“It’s a fair game in that sense,” Suki said. “And suddenly I am able to do all kinds of interesting calculations. Everybody else is complaining because when they are working so hard to improve the model, here is a guy who came up with this gimmick, and without pain gets all kinds of interesting results, which may or may not be true in their opinion. They are angry, because instead of incorporating their parameterisation, I am still using my old 30-year-old parameterisations in the atmosphere, and then using this ad hoc method I started having a great time.”
Soon other scientists started recognising the power of the approach, and using Suki’s ocean-coupled GCMs themselves. And when the UN Intergovernmental Panel on Climate Change (IPCC) began preparations for its first assessment report, that would be published in 1990, Suki couldn’t avoid it. “I avoid these committees like pests,” he admitted. “They told me I better come.” As a result the report relied heavily on a paper GFDL had published the previous year, modelling the world’s atmosphere, land and oceans with the best combination of duration and detail then available.
Though Suki has since been less involved in global climate assessments, and flux adjustment is less widely used today, he has remained active in improving climate models. In March this year he published a paper in Proceedings of the National Academy of Sciences of the USA aimed at reducing uncertainty over climate sensitivity. “The uncertainty is attributable in no small part to our inability to model reliably the feedback processes of cloud,” he told me. “Our study proposes a promising approach for evaluating modelled feedback, using the top-of-the-atmosphere fluxes of outgoing radiation observed from satellites.”
Beyond modelling, Suki today sees assessing the impact of climate change as one of the most challenging tasks ahead. “Under the current situation, it is extremely difficult, if not impossible, to mitigate emission of CO2 enough to prevent 2°C warming,” he warned. “Increasing emphasis should be placed, in my opinion, upon the adaptation to global change such as increased frequencies of drought in semiarid regions, those of floods in moist regions, and sea level rise. Also, we could increase our effort to exploit the benefit of global warming such as increased plant growth from increasing CO2, and increased availability of the Arctic Ocean due to the rapid reduction of sea ice.”
Apart from the quotes in the last two paragraphs, which are from questions I asked Suki directly, all the quotes in this blog entry are from an interview with Suki Manabe by Paul Edwards on March 14-15 1998, published by the Archives for the History of Quantum Physics Collection, Niels Bohr Library & Archives, American Institute of Physics, College Park, MD USA. They are copyrighted by the AIP, and used here with its permission.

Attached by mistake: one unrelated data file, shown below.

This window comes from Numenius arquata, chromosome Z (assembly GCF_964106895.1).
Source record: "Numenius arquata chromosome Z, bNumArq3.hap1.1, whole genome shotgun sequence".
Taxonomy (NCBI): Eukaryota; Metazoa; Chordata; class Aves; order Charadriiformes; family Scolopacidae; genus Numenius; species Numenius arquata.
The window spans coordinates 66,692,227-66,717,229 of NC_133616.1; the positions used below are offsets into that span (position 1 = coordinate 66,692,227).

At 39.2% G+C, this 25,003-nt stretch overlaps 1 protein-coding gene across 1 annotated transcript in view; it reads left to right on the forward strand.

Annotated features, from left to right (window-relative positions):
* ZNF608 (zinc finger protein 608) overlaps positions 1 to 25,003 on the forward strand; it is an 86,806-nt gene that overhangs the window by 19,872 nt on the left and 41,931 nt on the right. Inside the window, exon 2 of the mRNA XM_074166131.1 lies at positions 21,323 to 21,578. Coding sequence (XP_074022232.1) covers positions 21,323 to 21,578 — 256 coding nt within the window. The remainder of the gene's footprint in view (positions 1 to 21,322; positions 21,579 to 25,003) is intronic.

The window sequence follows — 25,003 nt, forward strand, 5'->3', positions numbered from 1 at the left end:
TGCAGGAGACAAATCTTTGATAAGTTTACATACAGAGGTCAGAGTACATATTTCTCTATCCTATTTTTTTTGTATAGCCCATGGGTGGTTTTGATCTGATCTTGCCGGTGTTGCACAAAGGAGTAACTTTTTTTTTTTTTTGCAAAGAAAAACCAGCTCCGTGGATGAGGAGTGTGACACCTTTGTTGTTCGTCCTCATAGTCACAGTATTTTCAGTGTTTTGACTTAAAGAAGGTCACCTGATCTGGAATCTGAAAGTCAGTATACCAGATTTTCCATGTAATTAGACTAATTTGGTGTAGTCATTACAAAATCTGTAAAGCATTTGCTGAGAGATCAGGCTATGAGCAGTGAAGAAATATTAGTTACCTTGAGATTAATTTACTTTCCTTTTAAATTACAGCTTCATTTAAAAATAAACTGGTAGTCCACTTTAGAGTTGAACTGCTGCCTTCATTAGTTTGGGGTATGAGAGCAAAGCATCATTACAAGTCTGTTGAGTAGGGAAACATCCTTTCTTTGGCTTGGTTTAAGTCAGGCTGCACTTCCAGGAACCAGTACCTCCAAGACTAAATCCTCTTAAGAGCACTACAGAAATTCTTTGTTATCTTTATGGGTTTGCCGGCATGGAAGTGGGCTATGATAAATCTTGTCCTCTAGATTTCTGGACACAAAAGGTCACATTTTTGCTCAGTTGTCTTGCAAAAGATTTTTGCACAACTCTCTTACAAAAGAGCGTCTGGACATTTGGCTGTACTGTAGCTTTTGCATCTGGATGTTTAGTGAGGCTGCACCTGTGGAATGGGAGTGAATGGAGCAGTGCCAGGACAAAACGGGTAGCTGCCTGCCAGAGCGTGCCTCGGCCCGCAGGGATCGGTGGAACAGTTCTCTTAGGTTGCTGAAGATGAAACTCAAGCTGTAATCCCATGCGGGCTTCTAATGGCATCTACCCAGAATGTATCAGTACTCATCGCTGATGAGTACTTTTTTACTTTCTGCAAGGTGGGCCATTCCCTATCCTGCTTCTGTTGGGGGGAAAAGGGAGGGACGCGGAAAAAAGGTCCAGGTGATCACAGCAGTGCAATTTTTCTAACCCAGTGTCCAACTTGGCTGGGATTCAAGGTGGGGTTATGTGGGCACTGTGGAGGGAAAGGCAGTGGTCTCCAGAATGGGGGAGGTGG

This year I’ve already written about the following pivotal climate scientists who came before Suki Manabe, or were around at the same time: Svante Arrhenius, Milutin Milanković, Guy Callendar part I, Guy Callendar part II, Hans Suess, Willi Dansgaard, Dave Keeling part I, Dave Keeling part II, Wally Broecker part I, Wally Broecker part II, Bert Bolin part I, Bert Bolin part II, Suki Manabe part I
Syukuro Manabe and Richard T. Wetherald (1975). The effects of doubling CO2 concentration on the climate of a general circulation model Journal of the Atmospheric Sciences : 10.1175/1520-0469(1975)0322.0.CO;2
Syukuro Manabe (1975). The use of comprehensive general circulation modelling for studies of the climate and climate variation The Physical Basis of Climate and Climate Modelling, Report of the International Study Conference, GARP Publications Series No. 16, World Meteorological Organization
Wallace S. Broecker, Dorothy M. Peteet & David Rind (1985). Does the ocean–atmosphere system have more than one stable mode of operation? Nature DOI: 10.1038/315021a0
Syukuro Manabe and Ronald J Stouffer (1988). Two stable equilibria of a coupled ocean-atmosphere model Journal of Climate DOI: 10.1175/1520-0442(1988)001
Syukuro Manabe and Ronald J Stouffer (1995). Simulation of abrupt climate change induced by freshwater input to the North Atlantic Nature DOI: 10.1038/378165a0
Syukuro Manabe and Ronald J Stouffer (1999). Are two modes of thermohaline circulation stable? Tellus A DOI: 10.3402/tellusa.v51i3.13461
Syukuro Manabe and Ronald J Stouffer (2000). Study of abrupt climate change by a coupled ocean-atmosphere model Quaternary Science Reviews DOI: 10.1016/S0277-3791(99)00066-9
Yoko Tsushima and Syukuro Manabe (2013). Assessment of radiative feedback in climate models using satellite observations of annual flux variation. Proceedings of the National Academy of Sciences of the United States of America, 110 (19), 7568-73 PMID: 23613585
Spencer Weart’s book, ‘The Discovery of Global Warming’ has been the starting point for this series of blog posts on scientists who played leading roles in climate science.